Sustainability of ophthalmology practice during COVID-19 | OPTH


Affected patients and healthcare workers (HCWs) with various infectious diseases may frequently present at the eye clinics. Since they have direct contact with clinical equipment, it increases the risk of spreading COVID-19. Globally, the number of COVID-19 cases are still dramatically increasing. The HCWs are at high risk of being exposed to COVID-19. According to the Pan American Health Organization (PAHO), in September 2020, the COVID-19 has infected 570,000 HCWs and killed 2500 in the USA.1 In a recently published paper, Bandyopadhyay et al2 estimated the healthcare worker’s (HCW’s) COVID-19 infections and deaths. The analysis showed the case fatality rate for the HCWs ages between 18–29, 30–39, 40–49, 50–59, 60–69 and above 70-year old were 1.1%, 0.8%, 1.1%, 2.6%, 7.1%, and 37.2%, respectively. Nguyen et al3 conducted a study (in the USA and the UK) and found that the HCWs are at increased threat for reporting positive COVID-19 test results compared to the general community. The study has shown that the prevalence of COVID-19 for the HCWs was 2747 cases per 100,000 people and for the general community was 242 cases per 100,000 people.

During the COVID-19 pandemic, the HCWs are working for long hours in high-pressure circumstances. Additionally, they are at increased risk of infection; thus, they are also at a risk of infecting their families. Consequently, these causes are likely to increase the risk of mental health disorders. Greenberg4 has suggested six key elements to protect the mental health of the HCWs and are as follows:

  • proper acknowledgment of the hard work to foster resilience,
  • contacting the staff who does not turn up to work, in case his/her absence is due to impacted mental health,
  • the HCWs should receive the “return to normal work” interviews by expert mental health supervisors once COVID-19 begins to recede,
  • paying attention to HCWs in high-risk groups and/or being overwhelmed,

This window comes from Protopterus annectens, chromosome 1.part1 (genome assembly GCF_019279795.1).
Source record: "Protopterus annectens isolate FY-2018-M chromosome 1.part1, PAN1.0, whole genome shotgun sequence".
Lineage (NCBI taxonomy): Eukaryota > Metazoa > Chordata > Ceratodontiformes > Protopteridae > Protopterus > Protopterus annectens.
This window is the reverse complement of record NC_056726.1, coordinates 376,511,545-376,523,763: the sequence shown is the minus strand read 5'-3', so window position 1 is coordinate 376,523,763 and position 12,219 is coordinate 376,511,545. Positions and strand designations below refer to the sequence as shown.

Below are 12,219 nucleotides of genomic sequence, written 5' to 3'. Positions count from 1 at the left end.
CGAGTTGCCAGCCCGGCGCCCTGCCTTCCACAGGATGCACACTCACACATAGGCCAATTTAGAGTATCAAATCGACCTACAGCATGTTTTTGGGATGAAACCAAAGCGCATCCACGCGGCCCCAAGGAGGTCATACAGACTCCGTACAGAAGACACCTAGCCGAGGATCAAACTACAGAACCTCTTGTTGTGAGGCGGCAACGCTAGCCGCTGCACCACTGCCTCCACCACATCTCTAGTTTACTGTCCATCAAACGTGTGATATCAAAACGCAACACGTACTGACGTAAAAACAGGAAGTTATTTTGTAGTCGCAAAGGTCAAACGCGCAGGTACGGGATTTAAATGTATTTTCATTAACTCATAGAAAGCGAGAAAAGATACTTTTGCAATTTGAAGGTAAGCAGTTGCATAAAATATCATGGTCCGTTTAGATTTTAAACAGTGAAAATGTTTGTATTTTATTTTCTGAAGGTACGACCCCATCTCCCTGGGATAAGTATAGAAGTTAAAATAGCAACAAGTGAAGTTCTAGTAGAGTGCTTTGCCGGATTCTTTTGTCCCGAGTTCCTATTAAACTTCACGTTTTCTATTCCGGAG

• monitoring anyone who is at higher risk of developing mental health problems, and
  • managers should assist anyone who has been exposed to morally distressing circumstances.
  • As the number of COVID-19 positive cases increases, the transmission is also expected to increase. Unfortunately, there is a lack of well-established protocols dedicated to attenuate healthcare workers’ risk.5 Thus, strict protocols are required for more protection at the clinic, taking into account the clinic’s sustainability.


    Inclusion and Exclusion Criteria

    The analysis inclusion criteria concerned all the ophthalmology practice and training protocols during and after COVID-19 for inpatients and outpatients. It is worthwhile to mention that the exclusion criteria was any ophthalmology practice and training protocols not dedicated to COVID-19.

    Research Criteria

    For this review, the reference articles were collected from January 2020 to January 2021 using standard web search engines, such as Google Scholar, PubMed, Web of Science. The keywords to search the literature were ophthalmology protocols during COVID-19, ophthalmology training during COVID-19, ocular surgeries during COVID-19, ophthalmology inpatients, and ophthalmology outpatient during COVID-19. Through the electronic databases, 483 citations were selected. Then, the unrelated titles were removed. A screening of abstracts was conducted for 69 citations. Full-text screening was performed for 13 manuscripts. Finally, six papers, comprising four original articles and two review papers fulfilled the inclusion criteria.

    Study Selection

    For this review, original articles and review papers regarding the ophthalmology practices and training protocols during COVID-19 were chosen.

    Ethical Consideration

    No ethical considerations were required for this review.